The History Of Selfies

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If it feels like selfies have been around forever, that's because they have been. (Well, nearly.) So where did it all really start, then? Here is your 5-step guide to the history of selfies

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The modern smart phone is equipped with many useful apps and tools, but its most game changing feature is undoubtedly the digital camera that comes preinstalled with it. Camera phones have enabled us to take more pictures in more places, and of a considerably higher quality than we could in the past. That means more photos of historical monuments, the beauty of natural scenery… but more importantly, more pics of ourselves. This, my friends, is how the selfie came to be. An undisputed staple of our culture these days, the selfie has infiltrated all of our homes, our lives, and even our vocabularies – to the point where it was named 2013’s word of the year by Oxford Dictionaries.

So, in honour of the selfie, I’ve taken the liberty of tracing back to where it all began…

#lol #sorandom #me – (the 1820s)

The History Of Selfies

Humankind has always been obsessed with capturing its own likeness, and this has been the true since long before the advent of photography. We are all familiar with the self portraits of the greats – Picasso, Van Gogh and so on – but this less known sketch by Louis-Léopold Boilly shows the lighthearted images we liked to see of ourselves, and still do to this day.

Selfie game strong (the 1830s)

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The general nature of the selfie means the identity of the true first photograph taken by someone of themselves will likely always be a mystery. However, according to this page at,  the above photograph was the first ever selfie, taken in 1839 in the back of a shop in Philadelphia. Robert Cornelius (pictured) removed the lens cap of his camera and then sat in its frame for a full minute to capture the image. Everyone has days where it feels like it takes a thousand tries to get a selfie halfway decent; while the people of two hundred odd years ago may not have minded the wait, I doubt many people reading feel the same way…

Shake it, Andy! (the 1970s – 2000s)

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Luckily for us though, cameras ended up getting a lot smaller, and a lot easier to operate. With disposable cameras, digitals and polaroids, selfies were as close as they ever had been to being done in an instant! Which is to say, still not very close. The chunky bricks of plastic that personal cameras used to be required you to drop your undeveloped films off to be made into pictures, meaning it would be at least a few days before you’d get to see your selfies. As for the polaroids, well, Andre 3000 already told us what to do with those.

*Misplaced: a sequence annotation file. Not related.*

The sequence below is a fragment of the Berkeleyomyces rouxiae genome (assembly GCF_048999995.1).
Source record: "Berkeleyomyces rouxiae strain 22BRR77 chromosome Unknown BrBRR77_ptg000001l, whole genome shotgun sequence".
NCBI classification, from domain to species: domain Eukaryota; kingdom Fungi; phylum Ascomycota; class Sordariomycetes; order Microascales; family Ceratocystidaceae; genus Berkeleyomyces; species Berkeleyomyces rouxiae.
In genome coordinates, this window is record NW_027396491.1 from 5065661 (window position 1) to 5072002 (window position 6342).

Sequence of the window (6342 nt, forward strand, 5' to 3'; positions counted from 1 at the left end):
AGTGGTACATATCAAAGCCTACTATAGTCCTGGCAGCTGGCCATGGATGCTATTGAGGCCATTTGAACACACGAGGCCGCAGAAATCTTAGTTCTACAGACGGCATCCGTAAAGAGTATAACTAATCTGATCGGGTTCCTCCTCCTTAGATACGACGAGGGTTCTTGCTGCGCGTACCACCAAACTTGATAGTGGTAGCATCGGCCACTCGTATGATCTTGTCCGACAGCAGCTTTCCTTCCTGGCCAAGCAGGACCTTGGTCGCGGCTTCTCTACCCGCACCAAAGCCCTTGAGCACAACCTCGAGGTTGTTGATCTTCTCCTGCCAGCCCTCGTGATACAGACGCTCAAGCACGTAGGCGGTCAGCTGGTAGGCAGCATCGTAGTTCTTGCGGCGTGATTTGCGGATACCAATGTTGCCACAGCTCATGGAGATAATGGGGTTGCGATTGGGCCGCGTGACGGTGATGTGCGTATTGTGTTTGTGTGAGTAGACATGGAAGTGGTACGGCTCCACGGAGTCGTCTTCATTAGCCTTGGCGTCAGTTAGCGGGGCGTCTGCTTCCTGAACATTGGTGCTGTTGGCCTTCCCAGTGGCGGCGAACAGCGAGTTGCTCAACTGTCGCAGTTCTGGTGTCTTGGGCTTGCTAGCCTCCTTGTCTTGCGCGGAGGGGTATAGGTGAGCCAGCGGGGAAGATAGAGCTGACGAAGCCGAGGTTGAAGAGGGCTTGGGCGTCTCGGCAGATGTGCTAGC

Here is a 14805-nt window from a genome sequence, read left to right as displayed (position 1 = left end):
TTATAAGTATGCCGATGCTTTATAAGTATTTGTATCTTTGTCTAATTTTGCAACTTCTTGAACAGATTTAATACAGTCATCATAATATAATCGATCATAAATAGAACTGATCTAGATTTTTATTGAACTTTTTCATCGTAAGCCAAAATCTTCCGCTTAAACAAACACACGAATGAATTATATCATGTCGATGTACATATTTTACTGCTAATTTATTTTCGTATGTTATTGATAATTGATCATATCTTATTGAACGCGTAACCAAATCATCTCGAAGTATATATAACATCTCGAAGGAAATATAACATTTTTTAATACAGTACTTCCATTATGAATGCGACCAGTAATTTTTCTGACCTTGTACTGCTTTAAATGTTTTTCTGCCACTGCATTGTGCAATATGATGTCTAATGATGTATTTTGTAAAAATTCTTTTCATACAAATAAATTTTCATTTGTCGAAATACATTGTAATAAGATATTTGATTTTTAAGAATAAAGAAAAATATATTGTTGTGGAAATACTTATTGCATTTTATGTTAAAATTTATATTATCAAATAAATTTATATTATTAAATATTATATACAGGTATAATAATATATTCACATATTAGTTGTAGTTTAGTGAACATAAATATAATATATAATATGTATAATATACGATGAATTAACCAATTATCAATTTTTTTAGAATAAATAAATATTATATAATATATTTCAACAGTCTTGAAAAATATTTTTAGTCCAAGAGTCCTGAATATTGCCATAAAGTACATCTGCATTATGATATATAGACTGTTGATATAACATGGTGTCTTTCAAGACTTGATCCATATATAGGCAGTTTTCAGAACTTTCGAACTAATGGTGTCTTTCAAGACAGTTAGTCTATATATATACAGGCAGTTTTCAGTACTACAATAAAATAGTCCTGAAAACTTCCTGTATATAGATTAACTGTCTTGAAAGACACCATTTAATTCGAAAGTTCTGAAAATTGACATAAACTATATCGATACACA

Struggle includes – but is not limited to – reading backwards t-shirt slogans (the 2000s)

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Fast forward years later and the famous accomplice of the selfie comes into the picture. Online social networks meant that for the first time, the selfie came to exist as social capital. People were in need of profile pictures to set on their Myspace’s. These needed to be flattering, as people were aware that your picture would dictate how your web page – was judged, and by extension, how you were judged as well.

Without a digital copy of any decent picture, or a spare helping hand to take a new one for you, some improvisation was often needed. This improvisation spawned  the mirror selfie – otherwise known as the Myspace selfie, or as I prefer to call it, ‘the no front camera struggle.’

Believe it or not, there was a time where most devices did not come equipped with both forward and rear facing cameras, which lead to selfies like these becoming very common. These days, the mirror selfie is taken for extra throwback style points (as can be seen by Miley in the pic above).

Look good, but also cherish the moments that make the snapshots (the 2010s/present day)

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In the year 2014, it’s become possible to take a picture of ourselves and have it coloured, cropped and online within minutes, largely thanks to Instagram. An element of competition seems to have come with the picture sharing website, where our value has become attached to how many likes we can get or who is following us – an even more daunting feat considering our ‘normal’ snaps now have to rub shoulders with those of the mega rich and famous.

Selfies have become a central part of humans and how we communicate with each other, and that’s because they offer a means of sharing something that’s completely unique and special with the world — ourselves. Sometimes it’s not obvious just how far we’ve come to get to this point, but be glad that we have, because it means we get to enjoy gems like these.


Images of Louis-Léopold Boilly, Robert Cornelius, Andy Warhol, Miley Cyrus and Kim Kardashian.

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